The principal might help a borrower cover the full financial need of a particular situation, such as covering an emergency expense, or it might provide some financial relief when combined with the borrower’s savings. It is typically the amount someone seeks out to borrow before they know anything about the lender’s terms.
For example, Jay decides to take out a small installment loan of $650 in order to improve his credit. He has made mistakes in the past with his money and wants to make it right by using a small loan and consistent payments towards it to show the credit bureaus he has turned over a new leaf.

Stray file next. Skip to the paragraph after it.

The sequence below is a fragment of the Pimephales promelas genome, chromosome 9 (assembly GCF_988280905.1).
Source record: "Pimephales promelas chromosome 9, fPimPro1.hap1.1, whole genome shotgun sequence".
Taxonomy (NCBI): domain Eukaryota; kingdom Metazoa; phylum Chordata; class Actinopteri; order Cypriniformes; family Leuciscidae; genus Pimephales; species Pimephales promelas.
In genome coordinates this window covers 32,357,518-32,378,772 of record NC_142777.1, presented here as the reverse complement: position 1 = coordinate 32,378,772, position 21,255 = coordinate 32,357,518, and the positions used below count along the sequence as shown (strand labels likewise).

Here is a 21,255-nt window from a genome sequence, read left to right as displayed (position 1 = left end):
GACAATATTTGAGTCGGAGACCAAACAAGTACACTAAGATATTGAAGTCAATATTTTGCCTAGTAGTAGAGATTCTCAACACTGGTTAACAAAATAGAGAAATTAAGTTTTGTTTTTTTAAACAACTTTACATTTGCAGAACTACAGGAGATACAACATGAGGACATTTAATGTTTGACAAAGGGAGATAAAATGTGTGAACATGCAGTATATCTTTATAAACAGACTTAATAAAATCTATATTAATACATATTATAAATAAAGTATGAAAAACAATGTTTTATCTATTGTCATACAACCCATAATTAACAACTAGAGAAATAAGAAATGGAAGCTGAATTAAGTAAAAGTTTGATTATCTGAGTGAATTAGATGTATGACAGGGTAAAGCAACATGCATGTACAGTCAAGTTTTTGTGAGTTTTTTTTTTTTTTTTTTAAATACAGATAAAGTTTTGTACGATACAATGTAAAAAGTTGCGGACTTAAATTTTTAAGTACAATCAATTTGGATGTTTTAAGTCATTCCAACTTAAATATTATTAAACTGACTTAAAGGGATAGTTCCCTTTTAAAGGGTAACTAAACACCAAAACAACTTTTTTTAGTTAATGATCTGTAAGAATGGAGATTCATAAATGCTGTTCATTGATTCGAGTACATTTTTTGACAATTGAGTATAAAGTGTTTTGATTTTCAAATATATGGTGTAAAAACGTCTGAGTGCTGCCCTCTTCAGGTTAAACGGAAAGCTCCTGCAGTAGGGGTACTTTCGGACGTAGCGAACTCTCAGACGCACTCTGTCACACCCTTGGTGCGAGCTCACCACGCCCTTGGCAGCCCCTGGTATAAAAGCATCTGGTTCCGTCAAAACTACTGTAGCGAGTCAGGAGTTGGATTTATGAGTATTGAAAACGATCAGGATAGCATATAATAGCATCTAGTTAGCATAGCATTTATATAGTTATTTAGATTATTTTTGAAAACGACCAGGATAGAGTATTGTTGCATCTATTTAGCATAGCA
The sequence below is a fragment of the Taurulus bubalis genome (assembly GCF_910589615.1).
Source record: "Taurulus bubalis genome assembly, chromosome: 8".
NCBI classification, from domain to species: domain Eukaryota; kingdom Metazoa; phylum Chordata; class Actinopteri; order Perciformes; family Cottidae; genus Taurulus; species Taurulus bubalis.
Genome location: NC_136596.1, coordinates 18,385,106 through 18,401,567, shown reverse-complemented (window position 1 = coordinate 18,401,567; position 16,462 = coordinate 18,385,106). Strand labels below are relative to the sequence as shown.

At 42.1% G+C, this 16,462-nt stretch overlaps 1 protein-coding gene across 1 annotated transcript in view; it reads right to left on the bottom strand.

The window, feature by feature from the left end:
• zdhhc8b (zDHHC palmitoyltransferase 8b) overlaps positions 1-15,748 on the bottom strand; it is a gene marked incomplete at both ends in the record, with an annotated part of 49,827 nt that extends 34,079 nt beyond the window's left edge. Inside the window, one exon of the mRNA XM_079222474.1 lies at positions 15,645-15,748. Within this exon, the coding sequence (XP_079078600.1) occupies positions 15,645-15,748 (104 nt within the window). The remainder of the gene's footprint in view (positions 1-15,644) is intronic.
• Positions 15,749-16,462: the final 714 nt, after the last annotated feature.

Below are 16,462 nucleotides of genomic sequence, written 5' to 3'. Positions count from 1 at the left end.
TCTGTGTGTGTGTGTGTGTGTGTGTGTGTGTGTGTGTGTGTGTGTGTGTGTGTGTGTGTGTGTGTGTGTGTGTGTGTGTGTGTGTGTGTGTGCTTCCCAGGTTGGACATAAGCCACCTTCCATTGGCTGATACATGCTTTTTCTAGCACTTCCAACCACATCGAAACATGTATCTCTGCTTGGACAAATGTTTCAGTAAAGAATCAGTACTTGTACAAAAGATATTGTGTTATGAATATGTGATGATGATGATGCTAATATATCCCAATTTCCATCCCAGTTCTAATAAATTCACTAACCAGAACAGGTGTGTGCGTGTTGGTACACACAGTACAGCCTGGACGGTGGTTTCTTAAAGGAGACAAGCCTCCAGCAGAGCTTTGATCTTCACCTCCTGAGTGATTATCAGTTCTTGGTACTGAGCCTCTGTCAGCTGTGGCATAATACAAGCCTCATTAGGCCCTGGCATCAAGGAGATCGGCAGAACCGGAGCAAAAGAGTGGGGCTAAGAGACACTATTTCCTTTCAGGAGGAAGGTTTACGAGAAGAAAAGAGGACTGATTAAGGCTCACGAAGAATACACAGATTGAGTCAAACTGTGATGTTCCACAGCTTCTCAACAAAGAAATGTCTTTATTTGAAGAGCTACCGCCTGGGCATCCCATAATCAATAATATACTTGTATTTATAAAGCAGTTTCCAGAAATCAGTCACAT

The amount he will actually pay depends on the interest rate he qualifies for, as well as whether or not that interest rate is a fixed rate or a variable rate.
Jay’s monthly payment will go both towards the $650 and the interest rate, meaning his total payment will be more than the $650. However, Jay sees this as a worthy endeavor in order to improve his chances of qualifying for better loans in the future, such as a car or house loan. He is building a positive credit history of consistency, timely payments on both the principal and interest of his small installment loan so that he is more likely to qualify for larger, lower interest loans in the future.